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Black Joy

By Barbara Armstrong

In honor and recognition of Black History Month, “A Community Celebration of Black Joy” was presented Friday, February 3, at Decatur High School. School librarian, Ifeud Hill, collaborated with Georgia Public Broadcasting Service (GPB) and the Black Student Union to design the program.

Attendees were greeted by charcoal portraits of famous Black people courtesy of The 9th-grade art teacher who assigned her students, both Black and white, the task of drawing famous African Americans they admired. There were books for sale and refreshments were provided. Lindsay Davis, a junior, and Mikka Wolff, a senior, served as co-hosts.

Wolff introduced  Monica Nelson, a music teacher at Clairmont Elementary School, to open with the singing of the Black National Anthem, “Lift Every Voice and Sing,” She invited the audience to stand and sing along with her. The song was written in 1899 by brothers James Weldon Johnson, a lawyer, civil rights activist, writer, and poet, and J. Rosamond Johnson, a musician. The NAACP embraced the song as the ‘Negro’ National Anthem in 1900.

Mikka Wolff presented Spoken Word poet Lincoln Murph a junior, as “an up-and-coming young man” whose poem was entitled “Black Joy.” “Black Joy cannot be finished. Black Joy is a grace that cannot be replaced, only embraced.”

Luolu Oguneye’s poem The “Perilous Journey” affirmed that “the collective spirit cannot be dampened. We must remain vigilant; we must fight….At last, we are free, we play, and we scream. At last, we are able to live Dr. King’s Dream. During our darkest moments, we must focus to see the light. As we grow, beautiful black girls and  boys, we’ll awaken beautiful Black Joy.”

Seven Baker spoke passionately about “Liberty and Justice.”

GPBS previewed Harvard professor Henry Louis Gates’s four-part series “Making Black America: Through the Grapevine,” which portrays Black people as more than their collective struggle. Gates has conversations with people in the barber and beauty shops and beyond. Freed from the bonds of slavery and surviving Jim Crow, Black people struggled to survive white supremacy and worked to lift themselves and their race from poverty. They pursued education, built communities, businesses, schools, and churches, thus creating a flourishing society, and established social organizations where they could feel validated and supported and experience “Black Joy.”

The screening was followed by a panel of three professionals to speak of “Black Joy:” Lindsay welcomed them to the stage, and while they were setting up, she said, “I enjoyed it….while watching it, I was even more motivated to celebrate “Black Joy.”… “You are allowed to love yourself and love your people. And you are allowed to appreciate culture and the beauty of “Black Joy.””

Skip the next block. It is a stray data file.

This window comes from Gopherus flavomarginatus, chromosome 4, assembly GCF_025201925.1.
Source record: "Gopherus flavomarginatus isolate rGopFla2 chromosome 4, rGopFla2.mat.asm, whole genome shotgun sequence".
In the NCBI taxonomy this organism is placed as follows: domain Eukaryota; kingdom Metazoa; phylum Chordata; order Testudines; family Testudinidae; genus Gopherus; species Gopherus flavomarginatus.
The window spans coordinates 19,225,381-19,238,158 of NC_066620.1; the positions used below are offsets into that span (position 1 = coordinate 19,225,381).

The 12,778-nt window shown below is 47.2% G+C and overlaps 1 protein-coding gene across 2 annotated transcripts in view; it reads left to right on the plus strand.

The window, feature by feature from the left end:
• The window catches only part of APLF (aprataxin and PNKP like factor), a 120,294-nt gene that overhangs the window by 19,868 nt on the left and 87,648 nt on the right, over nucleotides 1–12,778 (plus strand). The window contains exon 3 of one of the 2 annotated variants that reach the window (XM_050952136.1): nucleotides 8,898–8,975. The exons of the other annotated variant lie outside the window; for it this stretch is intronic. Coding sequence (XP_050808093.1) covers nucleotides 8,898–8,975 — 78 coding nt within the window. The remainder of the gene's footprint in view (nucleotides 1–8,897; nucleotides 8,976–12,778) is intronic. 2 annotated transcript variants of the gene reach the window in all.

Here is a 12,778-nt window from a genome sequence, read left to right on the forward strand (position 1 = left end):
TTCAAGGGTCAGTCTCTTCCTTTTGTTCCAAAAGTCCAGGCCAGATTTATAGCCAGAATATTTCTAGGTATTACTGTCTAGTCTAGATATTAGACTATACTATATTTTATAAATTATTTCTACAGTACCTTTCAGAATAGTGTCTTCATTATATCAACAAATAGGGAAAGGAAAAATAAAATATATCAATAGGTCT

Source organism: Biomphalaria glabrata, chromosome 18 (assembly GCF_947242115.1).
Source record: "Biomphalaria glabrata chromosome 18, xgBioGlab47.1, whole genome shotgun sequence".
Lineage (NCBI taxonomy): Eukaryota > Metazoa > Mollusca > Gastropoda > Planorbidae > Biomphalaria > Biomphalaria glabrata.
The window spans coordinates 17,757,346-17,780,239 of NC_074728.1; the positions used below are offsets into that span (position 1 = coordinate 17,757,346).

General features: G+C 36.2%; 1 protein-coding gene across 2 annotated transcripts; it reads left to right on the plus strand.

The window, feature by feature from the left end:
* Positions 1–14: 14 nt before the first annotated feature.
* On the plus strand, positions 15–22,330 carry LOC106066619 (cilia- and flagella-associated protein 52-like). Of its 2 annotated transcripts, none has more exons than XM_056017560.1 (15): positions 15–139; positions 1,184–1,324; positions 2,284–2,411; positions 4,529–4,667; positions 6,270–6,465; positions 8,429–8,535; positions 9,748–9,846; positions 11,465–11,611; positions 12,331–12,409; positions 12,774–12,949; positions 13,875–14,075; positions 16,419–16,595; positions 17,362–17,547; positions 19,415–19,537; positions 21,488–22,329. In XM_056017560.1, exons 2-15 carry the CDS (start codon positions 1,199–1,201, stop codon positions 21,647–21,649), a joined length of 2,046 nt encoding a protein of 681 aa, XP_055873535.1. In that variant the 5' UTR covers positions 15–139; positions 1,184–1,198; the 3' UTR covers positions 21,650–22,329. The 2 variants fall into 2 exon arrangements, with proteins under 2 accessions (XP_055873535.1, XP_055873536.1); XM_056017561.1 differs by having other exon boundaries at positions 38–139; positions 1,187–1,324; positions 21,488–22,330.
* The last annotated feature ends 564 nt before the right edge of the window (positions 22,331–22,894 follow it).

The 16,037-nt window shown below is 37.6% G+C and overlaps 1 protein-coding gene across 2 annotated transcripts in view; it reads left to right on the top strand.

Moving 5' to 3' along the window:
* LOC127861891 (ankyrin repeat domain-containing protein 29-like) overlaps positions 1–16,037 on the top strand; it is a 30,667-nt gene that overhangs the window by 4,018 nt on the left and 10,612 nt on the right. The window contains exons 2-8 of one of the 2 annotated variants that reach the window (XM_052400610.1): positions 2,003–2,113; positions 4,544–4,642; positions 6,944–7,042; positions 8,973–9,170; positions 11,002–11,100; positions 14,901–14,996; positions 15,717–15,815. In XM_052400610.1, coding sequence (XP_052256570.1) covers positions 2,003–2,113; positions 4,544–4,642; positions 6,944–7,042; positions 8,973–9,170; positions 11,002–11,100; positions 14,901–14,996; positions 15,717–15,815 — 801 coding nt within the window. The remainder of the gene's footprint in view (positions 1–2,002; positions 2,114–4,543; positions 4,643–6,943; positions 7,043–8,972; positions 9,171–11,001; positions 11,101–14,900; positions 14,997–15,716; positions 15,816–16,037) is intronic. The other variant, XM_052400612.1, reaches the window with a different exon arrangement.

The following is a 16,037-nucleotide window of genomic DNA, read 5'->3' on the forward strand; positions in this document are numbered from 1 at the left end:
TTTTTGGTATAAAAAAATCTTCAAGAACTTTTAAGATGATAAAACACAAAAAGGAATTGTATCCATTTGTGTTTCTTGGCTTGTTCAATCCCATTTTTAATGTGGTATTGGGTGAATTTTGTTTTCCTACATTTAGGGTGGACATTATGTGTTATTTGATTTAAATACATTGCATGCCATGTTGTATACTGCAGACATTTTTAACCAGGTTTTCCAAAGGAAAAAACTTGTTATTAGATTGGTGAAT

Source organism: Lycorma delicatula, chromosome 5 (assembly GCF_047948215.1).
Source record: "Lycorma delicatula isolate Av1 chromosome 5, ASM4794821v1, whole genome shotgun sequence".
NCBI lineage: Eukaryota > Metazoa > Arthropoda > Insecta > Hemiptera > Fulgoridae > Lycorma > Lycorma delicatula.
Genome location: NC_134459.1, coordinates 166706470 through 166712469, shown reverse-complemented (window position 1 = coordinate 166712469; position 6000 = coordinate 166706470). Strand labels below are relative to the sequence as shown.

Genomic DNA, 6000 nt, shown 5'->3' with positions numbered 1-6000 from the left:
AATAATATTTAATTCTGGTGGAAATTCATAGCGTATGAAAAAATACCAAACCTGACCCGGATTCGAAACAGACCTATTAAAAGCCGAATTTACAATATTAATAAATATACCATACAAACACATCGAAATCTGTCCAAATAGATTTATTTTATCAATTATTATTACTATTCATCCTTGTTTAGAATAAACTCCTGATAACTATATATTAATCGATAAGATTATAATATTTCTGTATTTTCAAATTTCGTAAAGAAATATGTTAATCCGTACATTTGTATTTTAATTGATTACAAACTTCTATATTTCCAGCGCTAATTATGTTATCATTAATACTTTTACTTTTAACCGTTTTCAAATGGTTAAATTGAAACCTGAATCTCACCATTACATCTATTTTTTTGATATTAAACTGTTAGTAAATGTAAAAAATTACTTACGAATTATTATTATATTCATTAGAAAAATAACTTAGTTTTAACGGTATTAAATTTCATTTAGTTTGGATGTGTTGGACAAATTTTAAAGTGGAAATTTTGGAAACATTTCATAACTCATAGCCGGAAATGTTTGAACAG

Mikka added, “ when we talk about Black Joy, also we are contrasting the narrative of black suffering.” He mentioned oppression, segregation, and how Black people are portrayed in movies, i.e., a drug dealer in “Baby Driver.” In addition, he cited “12 Years a Slave” and “Selma,” acknowledging their importance … and stating, “We are not seeing the other side, the happiness,”  which is our right according to the constitution.

Tamu Taylor, family historian, and genealogist, the daughter of Black Panther Party members, grew up learning Black History. She is a  member of the Afro-American Historical and Genealogical Society, Metro Atlanta Chapter. She finds “Black Joy” in her children, who attended predominately white schools but have stepped into their own as young Black people who “know who they are and where they come from.”

Dorothy Chapman Reed, author of “Outstanding Black Women of Yalobusha County,” a collection of stories and contributions to Mississippi. Having her papers archived in the A.W. Williams Library at the University of Mississippi brings her Joy.

Dr. Candy Tate of Candy Tate and Associates spoke about her Black Joy while attending predominately white Emory University when she sat at the “black table” in the cafeteria. Also, being acknowledged by other Black students. She said, “ Now, you may walk across campus and barely get someone to look up at you from their phone. I hope we will get back to acknowledging the humanity of everyone.” She mentioned “Black Joy” while playing cards, dancing, or stepping to raise funds for charity.

Black History and “Black Joy” are intricately woven into the tapestry of the American Story; Black History is American History.

Last updated on February 10, 2023

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